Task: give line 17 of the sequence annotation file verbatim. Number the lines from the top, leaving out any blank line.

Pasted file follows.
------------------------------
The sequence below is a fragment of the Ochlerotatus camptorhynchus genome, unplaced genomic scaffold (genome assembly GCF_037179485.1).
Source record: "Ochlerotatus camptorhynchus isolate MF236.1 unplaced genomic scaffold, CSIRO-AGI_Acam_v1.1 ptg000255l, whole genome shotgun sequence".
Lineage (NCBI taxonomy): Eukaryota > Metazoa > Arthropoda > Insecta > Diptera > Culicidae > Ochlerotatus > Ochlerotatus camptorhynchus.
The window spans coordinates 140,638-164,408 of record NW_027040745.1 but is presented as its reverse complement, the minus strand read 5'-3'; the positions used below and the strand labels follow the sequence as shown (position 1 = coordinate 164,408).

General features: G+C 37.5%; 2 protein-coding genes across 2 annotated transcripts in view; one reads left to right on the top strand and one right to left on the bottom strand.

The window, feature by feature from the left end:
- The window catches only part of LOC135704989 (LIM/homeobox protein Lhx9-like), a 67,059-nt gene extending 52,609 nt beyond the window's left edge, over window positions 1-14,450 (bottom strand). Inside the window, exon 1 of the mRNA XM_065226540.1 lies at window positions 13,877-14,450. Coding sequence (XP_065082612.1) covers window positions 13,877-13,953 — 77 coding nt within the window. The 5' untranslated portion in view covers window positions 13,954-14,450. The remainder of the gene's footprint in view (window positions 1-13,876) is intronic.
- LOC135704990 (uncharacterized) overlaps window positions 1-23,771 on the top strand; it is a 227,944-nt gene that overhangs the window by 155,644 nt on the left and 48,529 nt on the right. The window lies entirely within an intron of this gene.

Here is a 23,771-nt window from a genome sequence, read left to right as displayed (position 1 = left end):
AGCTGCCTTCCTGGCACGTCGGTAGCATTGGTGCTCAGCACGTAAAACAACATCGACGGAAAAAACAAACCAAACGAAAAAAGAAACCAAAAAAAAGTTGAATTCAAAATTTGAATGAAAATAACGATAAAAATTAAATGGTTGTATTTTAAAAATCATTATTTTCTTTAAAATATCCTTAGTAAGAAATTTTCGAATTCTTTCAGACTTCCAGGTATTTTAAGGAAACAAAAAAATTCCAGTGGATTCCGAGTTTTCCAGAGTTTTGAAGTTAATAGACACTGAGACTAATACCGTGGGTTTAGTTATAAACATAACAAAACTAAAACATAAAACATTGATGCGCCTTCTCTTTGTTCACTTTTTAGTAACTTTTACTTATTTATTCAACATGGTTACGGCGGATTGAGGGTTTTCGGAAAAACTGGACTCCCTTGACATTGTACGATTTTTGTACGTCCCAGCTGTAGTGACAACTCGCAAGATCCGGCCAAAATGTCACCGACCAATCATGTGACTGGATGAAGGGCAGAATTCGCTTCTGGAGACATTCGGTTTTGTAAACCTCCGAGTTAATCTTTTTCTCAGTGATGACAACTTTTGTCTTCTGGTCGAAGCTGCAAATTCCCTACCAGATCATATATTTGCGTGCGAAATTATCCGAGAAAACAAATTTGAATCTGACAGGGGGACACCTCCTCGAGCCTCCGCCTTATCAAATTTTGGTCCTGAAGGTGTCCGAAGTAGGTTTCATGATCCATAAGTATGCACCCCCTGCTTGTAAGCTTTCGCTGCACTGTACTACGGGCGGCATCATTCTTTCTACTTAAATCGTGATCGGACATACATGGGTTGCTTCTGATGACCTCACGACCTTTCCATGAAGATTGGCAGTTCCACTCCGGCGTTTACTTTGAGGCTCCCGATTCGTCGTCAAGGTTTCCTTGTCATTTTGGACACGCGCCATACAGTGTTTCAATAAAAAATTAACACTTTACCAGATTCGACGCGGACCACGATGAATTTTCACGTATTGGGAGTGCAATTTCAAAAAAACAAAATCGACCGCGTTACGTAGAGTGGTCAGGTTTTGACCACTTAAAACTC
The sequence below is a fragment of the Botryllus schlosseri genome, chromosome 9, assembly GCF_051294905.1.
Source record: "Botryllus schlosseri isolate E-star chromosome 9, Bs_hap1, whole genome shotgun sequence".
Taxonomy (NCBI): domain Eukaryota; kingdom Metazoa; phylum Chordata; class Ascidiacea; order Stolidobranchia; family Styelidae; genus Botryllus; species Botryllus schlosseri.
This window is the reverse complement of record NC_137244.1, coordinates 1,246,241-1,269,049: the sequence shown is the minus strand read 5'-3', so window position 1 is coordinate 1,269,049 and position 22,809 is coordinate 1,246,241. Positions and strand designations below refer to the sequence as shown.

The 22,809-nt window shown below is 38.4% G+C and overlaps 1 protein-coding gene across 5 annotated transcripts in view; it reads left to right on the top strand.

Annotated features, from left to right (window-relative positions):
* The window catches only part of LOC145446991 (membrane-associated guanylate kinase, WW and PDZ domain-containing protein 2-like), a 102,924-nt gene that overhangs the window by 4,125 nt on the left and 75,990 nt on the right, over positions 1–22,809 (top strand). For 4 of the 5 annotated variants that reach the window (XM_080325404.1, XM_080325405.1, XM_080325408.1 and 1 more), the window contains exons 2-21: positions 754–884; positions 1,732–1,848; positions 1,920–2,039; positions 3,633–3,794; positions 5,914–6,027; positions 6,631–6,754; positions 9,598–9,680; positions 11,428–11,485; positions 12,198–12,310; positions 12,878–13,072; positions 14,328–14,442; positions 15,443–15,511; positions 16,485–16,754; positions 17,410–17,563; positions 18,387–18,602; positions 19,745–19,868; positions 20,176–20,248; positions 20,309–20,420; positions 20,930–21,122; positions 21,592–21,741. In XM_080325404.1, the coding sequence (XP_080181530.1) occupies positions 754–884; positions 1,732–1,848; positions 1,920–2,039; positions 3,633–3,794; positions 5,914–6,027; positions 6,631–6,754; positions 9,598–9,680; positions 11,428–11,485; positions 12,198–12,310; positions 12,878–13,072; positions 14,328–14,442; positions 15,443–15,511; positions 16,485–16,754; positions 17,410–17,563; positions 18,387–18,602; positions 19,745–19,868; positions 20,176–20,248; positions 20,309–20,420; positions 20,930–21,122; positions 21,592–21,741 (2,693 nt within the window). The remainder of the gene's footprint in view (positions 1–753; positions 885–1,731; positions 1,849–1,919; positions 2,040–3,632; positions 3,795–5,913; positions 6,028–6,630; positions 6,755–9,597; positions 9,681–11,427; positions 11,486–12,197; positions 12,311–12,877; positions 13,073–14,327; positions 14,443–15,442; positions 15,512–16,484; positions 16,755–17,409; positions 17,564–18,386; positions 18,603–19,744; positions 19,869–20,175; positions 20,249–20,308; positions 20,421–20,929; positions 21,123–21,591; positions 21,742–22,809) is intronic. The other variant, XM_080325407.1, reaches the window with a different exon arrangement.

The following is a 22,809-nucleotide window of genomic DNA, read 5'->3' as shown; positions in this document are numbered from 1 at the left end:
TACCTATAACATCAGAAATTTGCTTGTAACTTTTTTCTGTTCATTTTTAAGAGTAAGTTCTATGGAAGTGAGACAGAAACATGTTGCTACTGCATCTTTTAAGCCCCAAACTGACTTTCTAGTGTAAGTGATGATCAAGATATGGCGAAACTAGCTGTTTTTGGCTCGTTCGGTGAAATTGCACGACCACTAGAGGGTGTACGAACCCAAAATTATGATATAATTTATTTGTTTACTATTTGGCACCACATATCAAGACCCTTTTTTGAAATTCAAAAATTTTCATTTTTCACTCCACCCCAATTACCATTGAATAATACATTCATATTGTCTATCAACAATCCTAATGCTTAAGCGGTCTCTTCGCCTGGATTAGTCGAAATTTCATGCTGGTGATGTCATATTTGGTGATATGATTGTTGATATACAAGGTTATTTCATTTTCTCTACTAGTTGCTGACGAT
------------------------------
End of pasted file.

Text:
* The window catches only part of LOC145446991 (membrane-associated guanylate kinase, WW and PDZ domain-containing protein 2-like), a 102,924-nt gene that overhangs the window by 4,125 nt on the left and 75,990 nt on the right, over positions 1–22,809 (top strand). For 4 of the 5 annotated variants that reach the window (XM_080325404.1, XM_080325405.1, XM_080325408.1 and 1 more), the window contains exons 2-21: positions 754–884; positions 1,732–1,848; positions 1,920–2,039; positions 3,633–3,794; positions 5,914–6,027; positions 6,631–6,754; positions 9,598–9,680; positions 11,428–11,485; positions 12,198–12,310; positions 12,878–13,072; positions 14,328–14,442; positions 15,443–15,511; positions 16,485–16,754; positions 17,410–17,563; positions 18,387–18,602; positions 19,745–19,868; positions 20,176–20,248; positions 20,309–20,420; positions 20,930–21,122; positions 21,592–21,741. In XM_080325404.1, the coding sequence (XP_080181530.1) occupies positions 754–884; positions 1,732–1,848; positions 1,920–2,039; positions 3,633–3,794; positions 5,914–6,027; positions 6,631–6,754; positions 9,598–9,680; positions 11,428–11,485; positions 12,198–12,310; positions 12,878–13,072; positions 14,328–14,442; positions 15,443–15,511; positions 16,485–16,754; positions 17,410–17,563; positions 18,387–18,602; positions 19,745–19,868; positions 20,176–20,248; positions 20,309–20,420; positions 20,930–21,122; positions 21,592–21,741 (2,693 nt within the window). The remainder of the gene's footprint in view (positions 1–753; positions 885–1,731; positions 1,849–1,919; positions 2,040–3,632; positions 3,795–5,913; positions 6,028–6,630; positions 6,755–9,597; positions 9,681–11,427; positions 11,486–12,197; positions 12,311–12,877; positions 13,073–14,327; positions 14,443–15,442; positions 15,512–16,484; positions 16,755–17,409; positions 17,564–18,386; positions 18,603–19,744; positions 19,869–20,175; positions 20,249–20,308; positions 20,421–20,929; positions 21,123–21,591; positions 21,742–22,809) is intronic. The other variant, XM_080325407.1, reaches the window with a different exon arrangement.